Pinot Blanc

Pinot Blanc is a genetic mutation or clone of Pinot Gris which, in turn, is a clone of Pinot Noir, both members of the Pinot family. Plantings of Pinot Blanc are extensive in Italy, where the grape is known as Pinot Bianco. Many Italian vintners make relatively neutral-tasting, crisp, high-acidity versions intended for early consumption. There are also extensive vineyards in Germany, Austria and Eastern Europe as well as in Argentina and Uruguay. 

Pinot Blanc was imported to America by Paul Masson in the late 1890s. More than half of the Pinot Blanc plantings are in Monterey County, with another quarter of the total split between Napa and Sonoma. 

All Pinot Blanc clones are characteristically high in acid and low in aromatic intensity, making it desirable as a sparkling wine component. Pinot Blanc wines are balanced and can be full-bodied.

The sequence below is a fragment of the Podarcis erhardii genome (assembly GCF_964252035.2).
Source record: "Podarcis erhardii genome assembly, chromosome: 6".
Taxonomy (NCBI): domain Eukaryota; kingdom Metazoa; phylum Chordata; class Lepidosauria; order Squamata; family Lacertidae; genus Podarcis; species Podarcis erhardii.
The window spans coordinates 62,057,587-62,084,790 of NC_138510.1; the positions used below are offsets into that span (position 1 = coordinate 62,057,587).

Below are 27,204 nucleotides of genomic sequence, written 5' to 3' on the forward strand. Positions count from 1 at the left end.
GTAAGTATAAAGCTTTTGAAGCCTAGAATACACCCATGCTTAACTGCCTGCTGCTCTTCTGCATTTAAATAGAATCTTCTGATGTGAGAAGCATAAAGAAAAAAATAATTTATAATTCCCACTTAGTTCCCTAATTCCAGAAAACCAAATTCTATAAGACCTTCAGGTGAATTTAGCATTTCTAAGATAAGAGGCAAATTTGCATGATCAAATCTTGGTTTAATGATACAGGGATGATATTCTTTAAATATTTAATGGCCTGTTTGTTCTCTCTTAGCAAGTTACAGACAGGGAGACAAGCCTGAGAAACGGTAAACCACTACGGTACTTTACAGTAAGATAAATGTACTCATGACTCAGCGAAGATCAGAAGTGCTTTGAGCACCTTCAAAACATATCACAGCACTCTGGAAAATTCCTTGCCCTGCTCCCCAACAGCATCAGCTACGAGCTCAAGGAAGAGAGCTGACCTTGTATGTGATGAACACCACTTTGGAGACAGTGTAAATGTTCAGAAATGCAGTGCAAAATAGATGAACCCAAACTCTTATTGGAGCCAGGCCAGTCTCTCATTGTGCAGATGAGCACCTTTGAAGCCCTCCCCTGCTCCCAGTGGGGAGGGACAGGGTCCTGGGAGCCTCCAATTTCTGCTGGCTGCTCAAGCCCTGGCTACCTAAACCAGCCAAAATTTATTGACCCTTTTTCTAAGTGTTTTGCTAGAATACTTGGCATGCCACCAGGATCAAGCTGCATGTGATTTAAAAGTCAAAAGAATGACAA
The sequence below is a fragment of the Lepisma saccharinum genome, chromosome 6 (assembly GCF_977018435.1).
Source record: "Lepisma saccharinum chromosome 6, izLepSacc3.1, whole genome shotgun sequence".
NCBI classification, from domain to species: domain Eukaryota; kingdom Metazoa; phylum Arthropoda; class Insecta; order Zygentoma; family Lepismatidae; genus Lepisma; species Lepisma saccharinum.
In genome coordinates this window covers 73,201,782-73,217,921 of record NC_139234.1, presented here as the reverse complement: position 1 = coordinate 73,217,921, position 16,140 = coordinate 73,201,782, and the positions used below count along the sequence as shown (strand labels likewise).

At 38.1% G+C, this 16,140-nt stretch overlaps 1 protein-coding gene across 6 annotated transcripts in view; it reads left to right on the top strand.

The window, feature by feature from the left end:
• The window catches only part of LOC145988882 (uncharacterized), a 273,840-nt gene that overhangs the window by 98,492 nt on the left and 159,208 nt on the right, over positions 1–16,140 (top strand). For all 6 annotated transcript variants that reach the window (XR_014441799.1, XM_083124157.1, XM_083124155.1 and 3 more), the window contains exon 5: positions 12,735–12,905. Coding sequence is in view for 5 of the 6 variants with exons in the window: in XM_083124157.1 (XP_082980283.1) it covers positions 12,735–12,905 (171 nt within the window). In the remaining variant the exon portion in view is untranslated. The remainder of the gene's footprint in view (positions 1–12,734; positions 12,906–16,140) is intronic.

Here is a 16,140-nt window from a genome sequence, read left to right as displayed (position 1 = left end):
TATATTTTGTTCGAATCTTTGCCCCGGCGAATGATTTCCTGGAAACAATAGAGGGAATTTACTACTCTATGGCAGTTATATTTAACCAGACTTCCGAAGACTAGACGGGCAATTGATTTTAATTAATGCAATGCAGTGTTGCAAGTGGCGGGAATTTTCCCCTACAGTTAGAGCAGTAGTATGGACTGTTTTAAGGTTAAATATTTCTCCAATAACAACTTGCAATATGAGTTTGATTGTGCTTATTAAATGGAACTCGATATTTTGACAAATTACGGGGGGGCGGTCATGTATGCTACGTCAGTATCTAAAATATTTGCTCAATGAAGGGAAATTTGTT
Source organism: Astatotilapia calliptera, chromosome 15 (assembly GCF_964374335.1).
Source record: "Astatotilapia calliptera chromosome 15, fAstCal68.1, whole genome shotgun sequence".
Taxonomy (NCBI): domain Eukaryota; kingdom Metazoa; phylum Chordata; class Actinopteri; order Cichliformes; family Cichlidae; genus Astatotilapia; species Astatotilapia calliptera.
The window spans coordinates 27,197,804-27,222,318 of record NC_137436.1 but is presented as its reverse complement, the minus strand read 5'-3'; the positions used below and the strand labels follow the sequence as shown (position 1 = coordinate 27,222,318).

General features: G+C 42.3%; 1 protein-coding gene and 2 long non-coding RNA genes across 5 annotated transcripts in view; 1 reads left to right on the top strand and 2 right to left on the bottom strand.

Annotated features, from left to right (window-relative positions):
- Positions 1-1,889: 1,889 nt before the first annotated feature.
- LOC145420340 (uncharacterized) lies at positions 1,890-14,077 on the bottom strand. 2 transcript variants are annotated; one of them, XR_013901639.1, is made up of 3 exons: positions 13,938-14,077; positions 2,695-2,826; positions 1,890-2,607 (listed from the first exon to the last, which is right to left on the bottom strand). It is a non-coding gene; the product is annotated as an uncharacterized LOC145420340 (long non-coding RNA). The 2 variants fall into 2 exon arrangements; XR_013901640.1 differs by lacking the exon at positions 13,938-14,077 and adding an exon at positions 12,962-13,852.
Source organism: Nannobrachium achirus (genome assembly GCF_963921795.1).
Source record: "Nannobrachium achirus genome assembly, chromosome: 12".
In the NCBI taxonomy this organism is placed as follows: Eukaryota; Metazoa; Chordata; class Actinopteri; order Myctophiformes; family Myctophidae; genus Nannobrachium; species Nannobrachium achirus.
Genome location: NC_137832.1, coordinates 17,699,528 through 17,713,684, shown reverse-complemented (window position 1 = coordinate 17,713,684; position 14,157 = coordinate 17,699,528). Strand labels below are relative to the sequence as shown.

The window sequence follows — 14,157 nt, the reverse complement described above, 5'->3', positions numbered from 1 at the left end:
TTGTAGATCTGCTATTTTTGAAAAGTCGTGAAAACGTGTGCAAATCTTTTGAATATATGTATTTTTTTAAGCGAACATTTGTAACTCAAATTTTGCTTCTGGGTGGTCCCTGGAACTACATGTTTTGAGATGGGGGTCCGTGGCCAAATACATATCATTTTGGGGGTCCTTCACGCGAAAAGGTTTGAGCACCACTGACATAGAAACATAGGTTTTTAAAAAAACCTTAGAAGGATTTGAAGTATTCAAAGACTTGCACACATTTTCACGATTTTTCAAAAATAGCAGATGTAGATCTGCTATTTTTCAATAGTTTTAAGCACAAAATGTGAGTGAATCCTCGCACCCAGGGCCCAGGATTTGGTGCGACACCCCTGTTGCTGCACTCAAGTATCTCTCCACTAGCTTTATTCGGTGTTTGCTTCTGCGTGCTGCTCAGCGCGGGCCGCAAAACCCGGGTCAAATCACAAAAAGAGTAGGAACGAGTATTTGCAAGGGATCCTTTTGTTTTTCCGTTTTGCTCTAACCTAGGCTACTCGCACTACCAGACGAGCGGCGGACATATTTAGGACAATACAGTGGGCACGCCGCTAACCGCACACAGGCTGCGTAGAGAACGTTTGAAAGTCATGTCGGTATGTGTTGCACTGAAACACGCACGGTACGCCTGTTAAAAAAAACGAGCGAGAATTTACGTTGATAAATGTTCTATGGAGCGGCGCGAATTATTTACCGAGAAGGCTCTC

Pinot Blanc pairs well with light dishes or salads that are acidic but not heavily flavored, including baked or sautéed fish or shellfish, sushi, light curry dishes, salads, vegetable dishes with acidic component and with baked or roasted chicken, turkey or pork marinated with lemon or vinegar. 

Cheeses that pair well with Pinot Blanc include Brie, Bucheron, Camembert, Chevre, Dry Jack, sheep-milk Feta, Fontina Val d?Aosta, Gouda, Jarlsberg, Mahon, Monterey Jack, Neufchatel, Ricotta, Pont L'Eveque, Taleggio and such sheep-milk cheese as Pecorino Romano and Pecorino Toscana and Teleme.